B.3       Order No. 2/7/2019

The dispute concerned a claim brought simultaneously against a branch office and its foreign mother company. The contract underlying the dispute was entered into by the branch office. The claimant, however, brought the claim both against the branch office and its foreign mother company based on the latter’s liability for the branch office. The branch office was closed during the proceedings. In its termination order, the arbitration tribunal clarified that an arbitration clause entered into by a branch office would not extend to its foreign mother company even if the foreign mother company is jointly and severally liable for the branch office and may be sued in Hungarian courts for that purpose.

The order is relevant because it draws attention to important limitations to arbitration clauses.

B.4       Award No. 1/12/2019

The dispute concerns assessment of the amount of compensation payable to a commercial agent. The arbitral tribunal clarified that the burden of proof concerning circumstances relevant for the specification of the amount of the compensation lies with the agent, but the standard of proof is that of probability.

The arbitral tribunal further clarified that the amount of the compensation must be based on estimates into the future, and the arbitral tribunal must assess the future sales of the principal to clients acquired via the agent, as well as the profits the agent would realize from such sales. The fact that the agent receives the compensation in advance shall also be taken into account, as well as if the agent leaves for the concurrence and has the potential to solicit its former clients. The assessment may be subject to expert evidence. The compensation is limited to the average annual amount of the commissions received in the past five years or, if the agency existed through a shorter period, that period.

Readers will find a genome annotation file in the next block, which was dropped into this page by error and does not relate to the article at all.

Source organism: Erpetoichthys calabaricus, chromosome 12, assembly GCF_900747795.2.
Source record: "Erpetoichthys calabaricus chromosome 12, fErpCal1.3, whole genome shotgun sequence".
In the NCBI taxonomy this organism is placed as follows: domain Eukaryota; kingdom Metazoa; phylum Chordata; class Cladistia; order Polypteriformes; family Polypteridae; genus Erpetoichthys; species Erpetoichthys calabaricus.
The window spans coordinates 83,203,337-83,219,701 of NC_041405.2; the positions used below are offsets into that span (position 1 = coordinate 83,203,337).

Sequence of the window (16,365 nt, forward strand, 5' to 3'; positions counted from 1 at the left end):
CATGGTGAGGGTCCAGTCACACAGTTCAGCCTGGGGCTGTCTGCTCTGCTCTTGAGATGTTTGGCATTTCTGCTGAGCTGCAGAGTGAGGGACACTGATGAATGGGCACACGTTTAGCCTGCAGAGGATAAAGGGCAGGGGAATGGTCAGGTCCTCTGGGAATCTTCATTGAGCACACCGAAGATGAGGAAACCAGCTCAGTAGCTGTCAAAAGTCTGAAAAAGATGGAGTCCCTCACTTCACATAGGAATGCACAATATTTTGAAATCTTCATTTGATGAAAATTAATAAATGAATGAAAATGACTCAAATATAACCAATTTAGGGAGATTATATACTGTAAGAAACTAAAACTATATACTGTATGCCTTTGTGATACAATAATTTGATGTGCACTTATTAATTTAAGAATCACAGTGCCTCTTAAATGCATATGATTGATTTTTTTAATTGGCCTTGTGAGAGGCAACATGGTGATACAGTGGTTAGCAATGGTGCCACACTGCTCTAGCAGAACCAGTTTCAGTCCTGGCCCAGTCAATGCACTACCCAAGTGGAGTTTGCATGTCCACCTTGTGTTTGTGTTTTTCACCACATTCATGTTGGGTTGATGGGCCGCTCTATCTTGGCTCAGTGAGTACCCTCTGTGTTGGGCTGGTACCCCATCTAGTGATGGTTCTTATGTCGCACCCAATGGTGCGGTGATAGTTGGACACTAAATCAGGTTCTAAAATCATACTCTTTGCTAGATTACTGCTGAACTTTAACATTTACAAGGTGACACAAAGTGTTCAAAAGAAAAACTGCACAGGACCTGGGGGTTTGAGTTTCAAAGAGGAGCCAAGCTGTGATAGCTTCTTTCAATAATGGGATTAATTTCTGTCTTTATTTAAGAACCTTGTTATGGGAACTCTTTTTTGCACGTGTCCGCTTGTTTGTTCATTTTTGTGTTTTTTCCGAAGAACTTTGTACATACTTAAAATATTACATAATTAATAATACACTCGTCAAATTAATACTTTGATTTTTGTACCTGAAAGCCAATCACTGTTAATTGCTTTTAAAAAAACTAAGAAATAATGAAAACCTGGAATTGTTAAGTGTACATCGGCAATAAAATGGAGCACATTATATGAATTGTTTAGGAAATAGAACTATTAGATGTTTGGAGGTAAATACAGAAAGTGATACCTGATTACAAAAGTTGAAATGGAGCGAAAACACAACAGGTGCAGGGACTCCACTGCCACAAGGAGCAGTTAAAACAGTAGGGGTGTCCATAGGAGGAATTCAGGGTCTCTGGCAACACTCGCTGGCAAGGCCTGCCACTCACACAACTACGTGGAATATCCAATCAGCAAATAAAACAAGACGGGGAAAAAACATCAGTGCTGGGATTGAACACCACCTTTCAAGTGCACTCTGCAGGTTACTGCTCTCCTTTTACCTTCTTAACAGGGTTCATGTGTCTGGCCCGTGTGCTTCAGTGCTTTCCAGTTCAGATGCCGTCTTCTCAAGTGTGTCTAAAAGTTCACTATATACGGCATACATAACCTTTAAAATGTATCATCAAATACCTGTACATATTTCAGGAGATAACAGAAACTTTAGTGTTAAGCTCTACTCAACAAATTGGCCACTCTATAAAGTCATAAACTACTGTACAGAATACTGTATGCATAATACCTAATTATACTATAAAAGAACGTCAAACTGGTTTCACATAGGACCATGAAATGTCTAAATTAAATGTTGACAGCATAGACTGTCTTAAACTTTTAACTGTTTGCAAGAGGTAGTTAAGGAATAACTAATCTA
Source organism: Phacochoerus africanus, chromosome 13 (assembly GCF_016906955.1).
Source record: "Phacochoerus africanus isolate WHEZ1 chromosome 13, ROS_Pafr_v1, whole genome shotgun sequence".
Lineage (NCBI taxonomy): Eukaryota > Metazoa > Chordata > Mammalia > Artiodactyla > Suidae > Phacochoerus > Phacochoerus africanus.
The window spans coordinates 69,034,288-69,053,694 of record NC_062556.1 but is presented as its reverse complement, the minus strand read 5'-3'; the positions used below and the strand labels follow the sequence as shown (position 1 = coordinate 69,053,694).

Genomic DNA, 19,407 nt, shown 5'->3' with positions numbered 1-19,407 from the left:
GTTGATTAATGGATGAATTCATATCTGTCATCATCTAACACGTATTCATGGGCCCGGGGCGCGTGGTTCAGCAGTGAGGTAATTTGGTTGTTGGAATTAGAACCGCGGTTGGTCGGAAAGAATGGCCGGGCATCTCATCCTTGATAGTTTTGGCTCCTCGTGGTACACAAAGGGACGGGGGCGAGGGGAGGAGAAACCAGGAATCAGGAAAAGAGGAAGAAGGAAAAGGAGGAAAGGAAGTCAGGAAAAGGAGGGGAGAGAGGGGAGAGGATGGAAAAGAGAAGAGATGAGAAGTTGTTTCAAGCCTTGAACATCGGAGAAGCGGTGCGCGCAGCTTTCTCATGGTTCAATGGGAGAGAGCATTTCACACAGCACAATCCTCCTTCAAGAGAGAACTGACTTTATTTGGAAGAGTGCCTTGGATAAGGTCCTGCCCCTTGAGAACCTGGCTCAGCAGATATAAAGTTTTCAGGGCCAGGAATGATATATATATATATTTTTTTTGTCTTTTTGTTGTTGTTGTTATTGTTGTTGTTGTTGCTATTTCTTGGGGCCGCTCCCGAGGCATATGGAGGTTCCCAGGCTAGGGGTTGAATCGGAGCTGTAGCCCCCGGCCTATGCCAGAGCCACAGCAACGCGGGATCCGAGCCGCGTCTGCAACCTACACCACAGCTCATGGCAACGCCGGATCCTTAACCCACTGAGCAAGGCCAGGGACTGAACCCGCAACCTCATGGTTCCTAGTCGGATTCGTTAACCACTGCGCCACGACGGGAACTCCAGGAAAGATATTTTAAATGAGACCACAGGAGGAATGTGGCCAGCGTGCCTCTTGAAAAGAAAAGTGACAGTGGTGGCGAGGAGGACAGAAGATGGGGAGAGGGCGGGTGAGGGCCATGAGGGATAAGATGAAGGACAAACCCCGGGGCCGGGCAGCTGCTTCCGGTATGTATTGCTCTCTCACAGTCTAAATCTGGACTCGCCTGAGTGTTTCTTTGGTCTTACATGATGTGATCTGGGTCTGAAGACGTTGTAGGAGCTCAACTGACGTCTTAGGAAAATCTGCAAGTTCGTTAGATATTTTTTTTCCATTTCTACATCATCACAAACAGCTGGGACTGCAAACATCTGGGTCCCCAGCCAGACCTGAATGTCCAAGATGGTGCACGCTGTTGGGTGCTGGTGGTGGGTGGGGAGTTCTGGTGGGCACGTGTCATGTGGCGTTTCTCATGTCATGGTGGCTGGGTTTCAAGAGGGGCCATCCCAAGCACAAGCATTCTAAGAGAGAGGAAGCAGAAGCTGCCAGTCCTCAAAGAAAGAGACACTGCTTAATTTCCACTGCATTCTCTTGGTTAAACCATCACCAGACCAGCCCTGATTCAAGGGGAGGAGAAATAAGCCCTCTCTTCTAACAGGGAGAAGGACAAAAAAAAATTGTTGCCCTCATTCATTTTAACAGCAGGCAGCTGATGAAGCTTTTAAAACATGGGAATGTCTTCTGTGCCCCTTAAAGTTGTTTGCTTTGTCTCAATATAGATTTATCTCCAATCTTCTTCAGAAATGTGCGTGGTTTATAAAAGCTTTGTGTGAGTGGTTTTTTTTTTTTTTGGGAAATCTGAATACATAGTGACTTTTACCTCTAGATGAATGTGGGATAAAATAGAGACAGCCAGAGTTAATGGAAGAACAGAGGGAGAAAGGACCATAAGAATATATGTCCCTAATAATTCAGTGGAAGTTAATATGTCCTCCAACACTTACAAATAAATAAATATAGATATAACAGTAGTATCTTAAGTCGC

The award is relevant for commercial agency disputes as it sheds light on the most disputed element of these agency contracts.

B.5       Award No. 2/6/2019

The dispute concerns statutory delay interest payable on Euro amounts under Hungarian law. The arbitral tribunal clarified that in respect of Euro amounts, the “central banks’ base rate” shall be interpreted in a way that it refers to the interest rate of the European Central Bank for its main refinancing operations rather than the base rate of the Hungarian Central Bank. The decision is based on interpretation of Hungarian law in the light of Directive No. 2000/35/EC.

The award is relevant as it clarifies an often disputed question of Hungarian law. The fact that the decision of the arbitral tribunal is based on the interpretation of EU law adds further interest.

B.6       Award No. 1/6/2019

The dispute concerned a claim for liquidated damages and damages in excess of the liquidated damages in connection with delay and resulting termination of the contract in relation to the supply of rail vehicles. An interesting aspect of the defense was that the defendant claimed vis maior in connection with the rejection of the Hungarian market permission for the rail vehicles at hand.

However, the arbitral tribunal found that the defendant may not refer to vis maior in the arbitration proceedings, if, following the termination of the contract, it had not referred to that during the performance and before the termination of the contract. The arbitral tribunal added that it has not identified a vis maior situation in connection with the rejection of the Hungarian market permission.